A Semester in Review: The Microcosm of Iraqi Kurdistan

The semester ended and I sat pondering what I had learned over the past sixteen weeks. Do I know more about international politics in the Middle East than when I started? If so, what did I learn and how can I best summarize my new knowledge? These questions were running through my mind when I came across this analysis about Iraqi Kurdish relations with Iran and Turkey. The pieces suddenly came together when I realized that Iraqi Kurdistan is a good microcosm for my semester. The four trends which I found to be most significant in my study of international politics of the Middle East are all present within Iraqi Kurdistan: the lingering effects of colonialism; the struggle between politics, or realism, and identity, or constructivism; the impact of oil; and the involvement of outside actors. Continue reading

Kurdistan- The Next Oil State?

Oil platform in Iraqi Kurdistan. (www.telegraph.co.uk)

Oil has played a significant role in creating and sustaining states in the Middle East. Since the Qajar Shah of Iran signed the first oil deal with William D’Arcy in 1901, oil money has been used to centralize power, fund an era of modernity, and build elaborate welfare states across the Middle East. Could Iraqi Kurdistan be the next state to buy its independence with oil? Unfortunately, the cards still seem to be stacked against Kurdish independence. Continue reading

Iraqis First, Christians Second

The leader of the Iraqi parliament’s Christian Rafidain bloc, Yonadim Kana, refused the formation of special sectarian security force units to protect Iraq’s minorities. Al-Monitor reported that Kana announced his dissent and revealed the creation of a special

Yonadim Kana, leader of Iraq’s Christian Rafidain Bloc. (www.iraqichristians.info)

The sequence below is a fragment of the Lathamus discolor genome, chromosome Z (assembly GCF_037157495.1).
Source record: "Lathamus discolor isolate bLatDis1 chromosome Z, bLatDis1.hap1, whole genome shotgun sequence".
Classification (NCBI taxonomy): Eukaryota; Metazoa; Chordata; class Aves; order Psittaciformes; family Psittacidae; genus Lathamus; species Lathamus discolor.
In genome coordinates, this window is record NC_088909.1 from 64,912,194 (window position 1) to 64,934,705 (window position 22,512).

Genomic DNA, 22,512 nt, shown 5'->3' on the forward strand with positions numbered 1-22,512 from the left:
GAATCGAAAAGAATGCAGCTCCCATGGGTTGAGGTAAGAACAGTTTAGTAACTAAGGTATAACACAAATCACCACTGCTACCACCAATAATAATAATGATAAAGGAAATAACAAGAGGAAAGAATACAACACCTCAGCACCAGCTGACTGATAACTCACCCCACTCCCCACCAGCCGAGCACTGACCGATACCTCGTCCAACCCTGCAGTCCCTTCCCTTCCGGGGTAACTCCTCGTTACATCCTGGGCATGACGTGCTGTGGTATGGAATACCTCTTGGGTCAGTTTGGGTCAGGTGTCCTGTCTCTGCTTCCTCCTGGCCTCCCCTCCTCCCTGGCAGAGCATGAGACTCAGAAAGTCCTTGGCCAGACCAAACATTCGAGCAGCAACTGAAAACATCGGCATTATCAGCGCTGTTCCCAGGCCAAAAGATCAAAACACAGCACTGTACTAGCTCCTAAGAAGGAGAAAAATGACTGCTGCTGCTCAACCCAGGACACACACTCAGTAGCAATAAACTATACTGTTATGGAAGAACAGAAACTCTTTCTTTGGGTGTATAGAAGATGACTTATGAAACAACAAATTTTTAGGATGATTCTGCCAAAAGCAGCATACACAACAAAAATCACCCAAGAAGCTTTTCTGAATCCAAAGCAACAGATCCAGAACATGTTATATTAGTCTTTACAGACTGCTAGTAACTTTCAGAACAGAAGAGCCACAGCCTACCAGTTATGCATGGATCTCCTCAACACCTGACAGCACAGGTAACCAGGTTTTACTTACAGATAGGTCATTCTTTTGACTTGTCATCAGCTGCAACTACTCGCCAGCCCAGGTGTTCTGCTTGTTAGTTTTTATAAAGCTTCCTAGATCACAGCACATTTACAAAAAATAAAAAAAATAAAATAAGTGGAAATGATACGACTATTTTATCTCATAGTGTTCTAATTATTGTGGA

committee formed to draft a law that would guarantee administrative and cultural rights for minorities. Continue reading

Maliki’s Menage-a-Trois

It has not been an easy month for Iraqi Prime Minister Nouri al-Maliki. Domestically, the Basra Provincial Council announced a lawsuit against the national Ministry of Oil and the central government in Baghdad is still locked in arguments with the Kurdistan

Iraqi Prime Minister Nouri al-Maliki. (www.foxnews.com)

Regional Government (KRG) over the issuance of exploration permits and oil payments. More significantly, the worsening crisis in Syria, continuing talks over an attack on Iran’s nuclear program, and Turkish attacks on Kurdish rebels in northern Iraq are testing Maliki’s foreign policy and domestic sovereignty credentials. This week, facing a menage-a-trois of American, Iranian, and Turkish interests in Iraq, Maliki decided to send some powerful messages. Continue reading

Hello…..Kurdistan?

Any discussion of minority identities in Mesopotamia almost always ends with one group, the Kurds.This week’s class discussion about the League of Nations mandate system in the post World War I Middle East coupled with current events sparked an interest in the Kurdistan region. Kurdistan is a subject which is often brushed over when learning about the Middle East. Certainly, this can not be due to any lack of importance in the region. A quick search of recent headlines Continue reading